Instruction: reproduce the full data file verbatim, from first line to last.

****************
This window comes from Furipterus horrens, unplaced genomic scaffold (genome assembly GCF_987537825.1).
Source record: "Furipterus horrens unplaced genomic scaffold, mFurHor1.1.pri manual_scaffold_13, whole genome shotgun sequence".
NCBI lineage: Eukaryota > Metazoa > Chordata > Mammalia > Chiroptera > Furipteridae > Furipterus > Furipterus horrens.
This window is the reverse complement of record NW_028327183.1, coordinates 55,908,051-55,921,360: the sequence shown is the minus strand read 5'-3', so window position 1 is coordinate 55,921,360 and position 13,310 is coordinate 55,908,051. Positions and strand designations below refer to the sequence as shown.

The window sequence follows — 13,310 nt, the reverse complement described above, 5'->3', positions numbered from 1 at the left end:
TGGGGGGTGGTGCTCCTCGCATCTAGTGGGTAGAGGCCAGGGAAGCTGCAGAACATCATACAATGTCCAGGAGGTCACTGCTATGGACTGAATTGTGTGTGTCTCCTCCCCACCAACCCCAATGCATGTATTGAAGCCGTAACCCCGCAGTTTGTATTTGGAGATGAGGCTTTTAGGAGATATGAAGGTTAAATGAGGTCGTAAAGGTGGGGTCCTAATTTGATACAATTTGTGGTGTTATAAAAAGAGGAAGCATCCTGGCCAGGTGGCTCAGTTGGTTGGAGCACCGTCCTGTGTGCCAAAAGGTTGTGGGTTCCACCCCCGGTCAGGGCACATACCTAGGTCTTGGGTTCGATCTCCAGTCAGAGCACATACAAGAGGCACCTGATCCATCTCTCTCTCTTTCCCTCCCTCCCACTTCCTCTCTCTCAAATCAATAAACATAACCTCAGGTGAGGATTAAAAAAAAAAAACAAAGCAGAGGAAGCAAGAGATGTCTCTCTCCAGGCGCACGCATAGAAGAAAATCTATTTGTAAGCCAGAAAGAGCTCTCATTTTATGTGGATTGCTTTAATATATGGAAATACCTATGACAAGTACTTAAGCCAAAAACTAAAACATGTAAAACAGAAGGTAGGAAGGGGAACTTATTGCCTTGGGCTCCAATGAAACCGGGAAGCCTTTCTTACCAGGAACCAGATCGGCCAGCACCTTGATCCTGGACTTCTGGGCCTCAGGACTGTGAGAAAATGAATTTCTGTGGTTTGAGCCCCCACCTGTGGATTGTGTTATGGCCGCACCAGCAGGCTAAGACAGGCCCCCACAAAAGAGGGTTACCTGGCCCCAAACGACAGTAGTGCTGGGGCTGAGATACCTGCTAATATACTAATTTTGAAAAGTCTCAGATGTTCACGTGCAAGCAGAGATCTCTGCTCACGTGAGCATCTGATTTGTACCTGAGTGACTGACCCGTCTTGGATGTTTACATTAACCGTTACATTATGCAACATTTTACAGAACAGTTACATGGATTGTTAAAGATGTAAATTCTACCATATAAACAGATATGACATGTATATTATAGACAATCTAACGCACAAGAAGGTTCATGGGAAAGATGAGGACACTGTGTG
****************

This window comes from Furipterus horrens, unplaced genomic scaffold (genome assembly GCF_987537825.1).
Source record: "Furipterus horrens unplaced genomic scaffold, mFurHor1.1.pri manual_scaffold_13, whole genome shotgun sequence".
NCBI lineage: Eukaryota > Metazoa > Chordata > Mammalia > Chiroptera > Furipteridae > Furipterus > Furipterus horrens.
This window is the reverse complement of record NW_028327183.1, coordinates 55,908,051-55,921,360: the sequence shown is the minus strand read 5'-3', so window position 1 is coordinate 55,921,360 and position 13,310 is coordinate 55,908,051. Positions and strand designations below refer to the sequence as shown.

The window sequence follows — 13,310 nt, the reverse complement described above, 5'->3', positions numbered from 1 at the left end:
TGGGGGGTGGTGCTCCTCGCATCTAGTGGGTAGAGGCCAGGGAAGCTGCAGAACATCATACAATGTCCAGGAGGTCACTGCTATGGACTGAATTGTGTGTGTCTCCTCCCCACCAACCCCAATGCATGTATTGAAGCCGTAACCCCGCAGTTTGTATTTGGAGATGAGGCTTTTAGGAGATATGAAGGTTAAATGAGGTCGTAAAGGTGGGGTCCTAATTTGATACAATTTGTGGTGTTATAAAAAGAGGAAGCATCCTGGCCAGGTGGCTCAGTTGGTTGGAGCACCGTCCTGTGTGCCAAAAGGTTGTGGGTTCCACCCCCGGTCAGGGCACATACCTAGGTCTTGGGTTCGATCTCCAGTCAGAGCACATACAAGAGGCACCTGATCCATCTCTCTCTCTTTCCCTCCCTCCCACTTCCTCTCTCTCAAATCAATAAACATAACCTCAGGTGAGGATTAAAAAAAAAAAACAAAGCAGAGGAAGCAAGAGATGTCTCTCTCCAGGCGCACGCATAGAAGAAAATCTATTTGTAAGCCAGAAAGAGCTCTCATTTTATGTGGATTGCTTTAATATATGGAAATACCTATGACAAGTACTTAAGCCAAAAACTAAAACATGTAAAACAGAAGGTAGGAAGGGGAACTTATTGCCTTGGGCTCCAATGAAACCGGGAAGCCTTTCTTACCAGGAACCAGATCGGCCAGCACCTTGATCCTGGACTTCTGGGCCTCAGGACTGTGAGAAAATGAATTTCTGTGGTTTGAGCCCCCACCTGTGGATTGTGTTATGGCCGCACCAGCAGGCTAAGACAGGCCCCCACAAAAGAGGGTTACCTGGCCCCAAACGACAGTAGTGCTGGGGCTGAGATACCTGCTAATATACTAATTTTGAAAAGTCTCAGATGTTCACGTGCAAGCAGAGATCTCTGCTCACGTGAGCATCTGATTTGTACCTGAGTGACTGACCCGTCTTGGATGTTTACATTAACCGTTACATTATGCAACATTTTACAGAACAGTTACATGGATTGTTAAAGATGTAAATTCTACCATATAAACAGATATGACATGTATATTATAGACAATCTAACGCACAAGAAGGTTCATGGGAAAGATGAGGACACTGTGTG